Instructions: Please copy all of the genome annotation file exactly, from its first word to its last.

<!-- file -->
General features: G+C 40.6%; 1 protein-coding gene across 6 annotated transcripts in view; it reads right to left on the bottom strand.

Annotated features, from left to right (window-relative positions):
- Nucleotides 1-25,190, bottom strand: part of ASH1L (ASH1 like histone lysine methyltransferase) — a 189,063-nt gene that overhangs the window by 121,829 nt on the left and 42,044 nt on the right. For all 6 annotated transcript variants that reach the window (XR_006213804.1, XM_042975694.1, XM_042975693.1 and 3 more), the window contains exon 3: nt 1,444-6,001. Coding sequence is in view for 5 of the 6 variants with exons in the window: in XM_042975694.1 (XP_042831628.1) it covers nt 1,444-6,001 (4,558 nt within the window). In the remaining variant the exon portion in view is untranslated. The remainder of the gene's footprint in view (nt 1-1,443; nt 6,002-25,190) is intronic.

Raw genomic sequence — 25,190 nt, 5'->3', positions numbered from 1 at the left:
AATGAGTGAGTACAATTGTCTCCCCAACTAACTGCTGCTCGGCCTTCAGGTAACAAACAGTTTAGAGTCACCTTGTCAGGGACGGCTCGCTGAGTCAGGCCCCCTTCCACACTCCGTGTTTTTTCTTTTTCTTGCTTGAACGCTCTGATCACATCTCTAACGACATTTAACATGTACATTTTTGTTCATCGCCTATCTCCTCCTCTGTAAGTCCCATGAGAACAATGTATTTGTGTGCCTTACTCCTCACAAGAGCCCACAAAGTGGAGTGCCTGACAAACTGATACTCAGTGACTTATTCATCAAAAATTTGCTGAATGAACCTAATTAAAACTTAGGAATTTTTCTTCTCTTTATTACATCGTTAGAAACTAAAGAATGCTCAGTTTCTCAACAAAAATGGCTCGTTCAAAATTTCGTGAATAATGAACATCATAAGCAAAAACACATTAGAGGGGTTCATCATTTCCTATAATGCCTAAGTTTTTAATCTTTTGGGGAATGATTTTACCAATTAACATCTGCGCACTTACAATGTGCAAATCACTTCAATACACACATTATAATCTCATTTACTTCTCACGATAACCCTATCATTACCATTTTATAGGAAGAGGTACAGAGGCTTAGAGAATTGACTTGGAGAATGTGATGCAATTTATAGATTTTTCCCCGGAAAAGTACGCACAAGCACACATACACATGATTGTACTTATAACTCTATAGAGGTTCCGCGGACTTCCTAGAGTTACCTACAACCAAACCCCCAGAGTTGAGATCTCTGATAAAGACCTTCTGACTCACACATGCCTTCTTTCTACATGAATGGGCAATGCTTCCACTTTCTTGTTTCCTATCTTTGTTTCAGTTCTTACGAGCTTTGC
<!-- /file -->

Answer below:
General features: G+C 40.6%; 1 protein-coding gene across 6 annotated transcripts in view; it reads right to left on the bottom strand.

Annotated features, from left to right (window-relative positions):
- Nucleotides 1-25,190, bottom strand: part of ASH1L (ASH1 like histone lysine methyltransferase) — a 189,063-nt gene that overhangs the window by 121,829 nt on the left and 42,044 nt on the right. For all 6 annotated transcript variants that reach the window (XR_006213804.1, XM_042975694.1, XM_042975693.1 and 3 more), the window contains exon 3: nt 1,444-6,001. Coding sequence is in view for 5 of the 6 variants with exons in the window: in XM_042975694.1 (XP_042831628.1) it covers nt 1,444-6,001 (4,558 nt within the window). In the remaining variant the exon portion in view is untranslated. The remainder of the gene's footprint in view (nt 1-1,443; nt 6,002-25,190) is intronic.

Raw genomic sequence — 25,190 nt, 5'->3', positions numbered from 1 at the left:
AATGAGTGAGTACAATTGTCTCCCCAACTAACTGCTGCTCGGCCTTCAGGTAACAAACAGTTTAGAGTCACCTTGTCAGGGACGGCTCGCTGAGTCAGGCCCCCTTCCACACTCCGTGTTTTTTCTTTTTCTTGCTTGAACGCTCTGATCACATCTCTAACGACATTTAACATGTACATTTTTGTTCATCGCCTATCTCCTCCTCTGTAAGTCCCATGAGAACAATGTATTTGTGTGCCTTACTCCTCACAAGAGCCCACAAAGTGGAGTGCCTGACAAACTGATACTCAGTGACTTATTCATCAAAAATTTGCTGAATGAACCTAATTAAAACTTAGGAATTTTTCTTCTCTTTATTACATCGTTAGAAACTAAAGAATGCTCAGTTTCTCAACAAAAATGGCTCGTTCAAAATTTCGTGAATAATGAACATCATAAGCAAAAACACATTAGAGGGGTTCATCATTTCCTATAATGCCTAAGTTTTTAATCTTTTGGGGAATGATTTTACCAATTAACATCTGCGCACTTACAATGTGCAAATCACTTCAATACACACATTATAATCTCATTTACTTCTCACGATAACCCTATCATTACCATTTTATAGGAAGAGGTACAGAGGCTTAGAGAATTGACTTGGAGAATGTGATGCAATTTATAGATTTTTCCCCGGAAAAGTACGCACAAGCACACATACACATGATTGTACTTATAACTCTATAGAGGTTCCGCGGACTTCCTAGAGTTACCTACAACCAAACCCCCAGAGTTGAGATCTCTGATAAAGACCTTCTGACTCACACATGCCTTCTTTCTACATGAATGGGCAATGCTTCCACTTTCTTGTTTCCTATCTTTGTTTCAGTTCTTACGAGCTTTGC